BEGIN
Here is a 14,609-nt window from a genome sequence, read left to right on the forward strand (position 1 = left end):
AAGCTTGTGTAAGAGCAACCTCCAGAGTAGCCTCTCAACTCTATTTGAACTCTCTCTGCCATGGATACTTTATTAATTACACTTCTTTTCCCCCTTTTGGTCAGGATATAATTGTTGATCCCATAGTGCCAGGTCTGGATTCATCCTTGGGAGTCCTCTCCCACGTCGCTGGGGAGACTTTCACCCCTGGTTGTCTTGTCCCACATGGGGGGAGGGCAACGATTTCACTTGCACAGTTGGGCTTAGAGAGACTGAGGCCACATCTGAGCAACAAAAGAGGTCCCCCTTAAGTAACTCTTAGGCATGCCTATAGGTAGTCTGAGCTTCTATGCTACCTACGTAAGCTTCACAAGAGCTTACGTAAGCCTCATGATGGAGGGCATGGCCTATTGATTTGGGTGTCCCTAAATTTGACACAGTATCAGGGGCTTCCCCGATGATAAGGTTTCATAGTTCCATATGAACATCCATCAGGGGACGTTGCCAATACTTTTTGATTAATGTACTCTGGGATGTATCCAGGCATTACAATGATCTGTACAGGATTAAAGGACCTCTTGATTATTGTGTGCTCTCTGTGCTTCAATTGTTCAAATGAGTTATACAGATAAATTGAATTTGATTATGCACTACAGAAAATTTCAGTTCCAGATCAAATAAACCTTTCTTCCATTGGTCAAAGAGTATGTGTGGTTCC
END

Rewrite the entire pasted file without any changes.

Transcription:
Here is a 14,609-nt window from a genome sequence, read left to right on the forward strand (position 1 = left end):
AAGCTTGTGTAAGAGCAACCTCCAGAGTAGCCTCTCAACTCTATTTGAACTCTCTCTGCCATGGATACTTTATTAATTACACTTCTTTTCCCCCTTTTGGTCAGGATATAATTGTTGATCCCATAGTGCCAGGTCTGGATTCATCCTTGGGAGTCCTCTCCCACGTCGCTGGGGAGACTTTCACCCCTGGTTGTCTTGTCCCACATGGGGGGAGGGCAACGATTTCACTTGCACAGTTGGGCTTAGAGAGACTGAGGCCACATCTGAGCAACAAAAGAGGTCCCCCTTAAGTAACTCTTAGGCATGCCTATAGGTAGTCTGAGCTTCTATGCTACCTACGTAAGCTTCACAAGAGCTTACGTAAGCCTCATGATGGAGGGCATGGCCTATTGATTTGGGTGTCCCTAAATTTGACACAGTATCAGGGGCTTCCCCGATGATAAGGTTTCATAGTTCCATATGAACATCCATCAGGGGACGTTGCCAATACTTTTTGATTAATGTACTCTGGGATGTATCCAGGCATTACAATGATCTGTACAGGATTAAAGGACCTCTTGATTATTGTGTGCTCTCTGTGCTTCAATTGTTCAAATGAGTTATACAGATAAATTGAATTTGATTATGCACTACAGAAAATTTCAGTTCCAGATCAAATAAACCTTTCTTCCATTGGTCAAAGAGTATGTGTGGTTCC